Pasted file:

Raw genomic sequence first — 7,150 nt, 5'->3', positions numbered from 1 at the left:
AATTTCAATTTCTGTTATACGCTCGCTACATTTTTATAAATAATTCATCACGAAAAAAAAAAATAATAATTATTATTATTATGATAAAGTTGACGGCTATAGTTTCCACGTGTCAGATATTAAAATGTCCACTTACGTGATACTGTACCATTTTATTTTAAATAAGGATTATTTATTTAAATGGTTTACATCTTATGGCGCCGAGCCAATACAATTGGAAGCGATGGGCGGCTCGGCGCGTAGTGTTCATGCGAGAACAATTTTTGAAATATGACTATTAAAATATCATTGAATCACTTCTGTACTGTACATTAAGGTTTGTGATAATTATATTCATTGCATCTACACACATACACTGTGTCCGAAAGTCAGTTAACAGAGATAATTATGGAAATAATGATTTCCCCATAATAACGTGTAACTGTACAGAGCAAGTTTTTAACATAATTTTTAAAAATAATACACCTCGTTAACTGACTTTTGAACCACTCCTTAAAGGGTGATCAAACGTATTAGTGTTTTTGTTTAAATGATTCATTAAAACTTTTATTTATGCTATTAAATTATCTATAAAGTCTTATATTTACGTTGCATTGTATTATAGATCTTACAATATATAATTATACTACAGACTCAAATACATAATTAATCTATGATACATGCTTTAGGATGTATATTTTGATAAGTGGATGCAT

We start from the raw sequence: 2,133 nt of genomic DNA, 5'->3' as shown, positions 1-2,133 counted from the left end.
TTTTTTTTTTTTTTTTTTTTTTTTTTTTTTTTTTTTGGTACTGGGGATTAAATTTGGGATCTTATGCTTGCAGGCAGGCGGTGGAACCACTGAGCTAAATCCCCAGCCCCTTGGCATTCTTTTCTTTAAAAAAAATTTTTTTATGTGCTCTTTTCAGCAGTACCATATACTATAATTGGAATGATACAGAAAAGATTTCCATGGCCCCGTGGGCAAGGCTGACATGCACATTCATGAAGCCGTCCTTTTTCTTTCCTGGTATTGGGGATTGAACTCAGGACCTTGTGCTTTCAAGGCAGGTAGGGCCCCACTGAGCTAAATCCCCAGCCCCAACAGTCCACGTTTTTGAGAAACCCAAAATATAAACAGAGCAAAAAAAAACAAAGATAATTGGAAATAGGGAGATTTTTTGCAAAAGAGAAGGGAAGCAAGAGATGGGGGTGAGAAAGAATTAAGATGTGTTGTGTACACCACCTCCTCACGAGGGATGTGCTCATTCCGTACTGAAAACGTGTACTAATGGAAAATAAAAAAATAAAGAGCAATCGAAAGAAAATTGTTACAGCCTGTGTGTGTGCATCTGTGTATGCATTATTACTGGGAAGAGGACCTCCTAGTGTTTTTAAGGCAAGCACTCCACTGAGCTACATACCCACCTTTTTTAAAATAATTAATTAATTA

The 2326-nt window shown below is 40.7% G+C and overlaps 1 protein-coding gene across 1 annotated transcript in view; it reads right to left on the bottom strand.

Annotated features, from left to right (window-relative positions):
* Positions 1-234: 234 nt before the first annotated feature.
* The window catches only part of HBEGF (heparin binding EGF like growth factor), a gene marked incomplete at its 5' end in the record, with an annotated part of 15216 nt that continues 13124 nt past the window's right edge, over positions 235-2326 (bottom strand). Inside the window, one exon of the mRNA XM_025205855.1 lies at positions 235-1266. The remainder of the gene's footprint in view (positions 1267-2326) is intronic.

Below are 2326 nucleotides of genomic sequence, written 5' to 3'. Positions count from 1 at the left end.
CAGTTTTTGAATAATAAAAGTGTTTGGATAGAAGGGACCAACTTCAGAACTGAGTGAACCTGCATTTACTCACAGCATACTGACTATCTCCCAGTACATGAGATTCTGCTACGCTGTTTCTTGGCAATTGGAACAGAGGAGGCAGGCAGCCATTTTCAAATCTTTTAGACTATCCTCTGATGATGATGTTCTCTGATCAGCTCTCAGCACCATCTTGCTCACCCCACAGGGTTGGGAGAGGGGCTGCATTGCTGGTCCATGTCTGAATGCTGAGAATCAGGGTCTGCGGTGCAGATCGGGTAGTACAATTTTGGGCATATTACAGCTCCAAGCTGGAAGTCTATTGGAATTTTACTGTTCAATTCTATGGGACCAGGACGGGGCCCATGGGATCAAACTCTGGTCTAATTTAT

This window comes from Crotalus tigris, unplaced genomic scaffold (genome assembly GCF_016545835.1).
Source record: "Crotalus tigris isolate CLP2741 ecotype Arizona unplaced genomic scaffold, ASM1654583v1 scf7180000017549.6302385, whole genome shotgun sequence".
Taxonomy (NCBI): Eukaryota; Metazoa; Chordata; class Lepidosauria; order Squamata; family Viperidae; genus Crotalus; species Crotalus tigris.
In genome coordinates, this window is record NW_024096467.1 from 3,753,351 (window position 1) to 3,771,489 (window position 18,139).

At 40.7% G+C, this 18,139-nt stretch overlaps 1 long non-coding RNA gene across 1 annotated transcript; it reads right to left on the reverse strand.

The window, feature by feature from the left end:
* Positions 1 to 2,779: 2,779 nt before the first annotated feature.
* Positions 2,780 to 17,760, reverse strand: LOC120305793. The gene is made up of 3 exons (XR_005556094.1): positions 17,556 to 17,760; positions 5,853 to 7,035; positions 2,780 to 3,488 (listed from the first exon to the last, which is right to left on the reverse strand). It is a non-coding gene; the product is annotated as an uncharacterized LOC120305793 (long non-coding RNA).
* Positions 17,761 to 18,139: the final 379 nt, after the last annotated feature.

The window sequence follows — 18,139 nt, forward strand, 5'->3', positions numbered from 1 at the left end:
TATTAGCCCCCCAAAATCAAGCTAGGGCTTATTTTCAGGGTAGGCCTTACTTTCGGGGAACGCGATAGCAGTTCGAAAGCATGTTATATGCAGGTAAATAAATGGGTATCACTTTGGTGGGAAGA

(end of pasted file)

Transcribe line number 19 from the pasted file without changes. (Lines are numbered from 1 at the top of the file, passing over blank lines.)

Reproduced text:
* Positions 17,761 to 18,139: the final 379 nt, after the last annotated feature.